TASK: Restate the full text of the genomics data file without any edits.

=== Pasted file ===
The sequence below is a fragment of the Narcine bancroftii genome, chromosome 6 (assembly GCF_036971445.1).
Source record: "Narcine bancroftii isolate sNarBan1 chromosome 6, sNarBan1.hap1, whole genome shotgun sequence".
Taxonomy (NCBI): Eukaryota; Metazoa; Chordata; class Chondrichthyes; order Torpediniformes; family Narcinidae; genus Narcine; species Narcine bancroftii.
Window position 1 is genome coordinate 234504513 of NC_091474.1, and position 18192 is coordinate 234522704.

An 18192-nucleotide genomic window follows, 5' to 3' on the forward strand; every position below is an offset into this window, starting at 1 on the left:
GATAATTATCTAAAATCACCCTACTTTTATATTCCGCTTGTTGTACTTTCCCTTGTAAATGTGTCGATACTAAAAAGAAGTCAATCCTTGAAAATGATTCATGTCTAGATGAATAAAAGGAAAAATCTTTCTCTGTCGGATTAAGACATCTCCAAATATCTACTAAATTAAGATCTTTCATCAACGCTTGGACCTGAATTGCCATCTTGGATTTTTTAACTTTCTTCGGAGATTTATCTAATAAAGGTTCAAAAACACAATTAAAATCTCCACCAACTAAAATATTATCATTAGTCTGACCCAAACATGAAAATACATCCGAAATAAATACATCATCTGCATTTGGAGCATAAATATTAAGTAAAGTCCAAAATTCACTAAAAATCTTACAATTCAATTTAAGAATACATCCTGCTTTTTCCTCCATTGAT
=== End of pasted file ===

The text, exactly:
The sequence below is a fragment of the Narcine bancroftii genome, chromosome 6 (assembly GCF_036971445.1).
Source record: "Narcine bancroftii isolate sNarBan1 chromosome 6, sNarBan1.hap1, whole genome shotgun sequence".
Taxonomy (NCBI): Eukaryota; Metazoa; Chordata; class Chondrichthyes; order Torpediniformes; family Narcinidae; genus Narcine; species Narcine bancroftii.
Window position 1 is genome coordinate 234504513 of NC_091474.1, and position 18192 is coordinate 234522704.

An 18192-nucleotide genomic window follows, 5' to 3' on the forward strand; every position below is an offset into this window, starting at 1 on the left:
GATAATTATCTAAAATCACCCTACTTTTATATTCCGCTTGTTGTACTTTCCCTTGTAAATGTGTCGATACTAAAAAGAAGTCAATCCTTGAAAATGATTCATGTCTAGATGAATAAAAGGAAAAATCTTTCTCTGTCGGATTAAGACATCTCCAAATATCTACTAAATTAAGATCTTTCATCAACGCTTGGACCTGAATTGCCATCTTGGATTTTTTAACTTTCTTCGGAGATTTATCTAATAAAGGTTCAAAAACACAATTAAAATCTCCACCAACTAAAATATTATCATTAGTCTGACCCAAACATGAAAATACATCCGAAATAAATACATCATCTGCATTTGGAGCATAAATATTAAGTAAAGTCCAAAATTCACTAAAAATCTTACAATTCAATTTAAGAATACATCCTGCTTTTTCCTCCATTGAT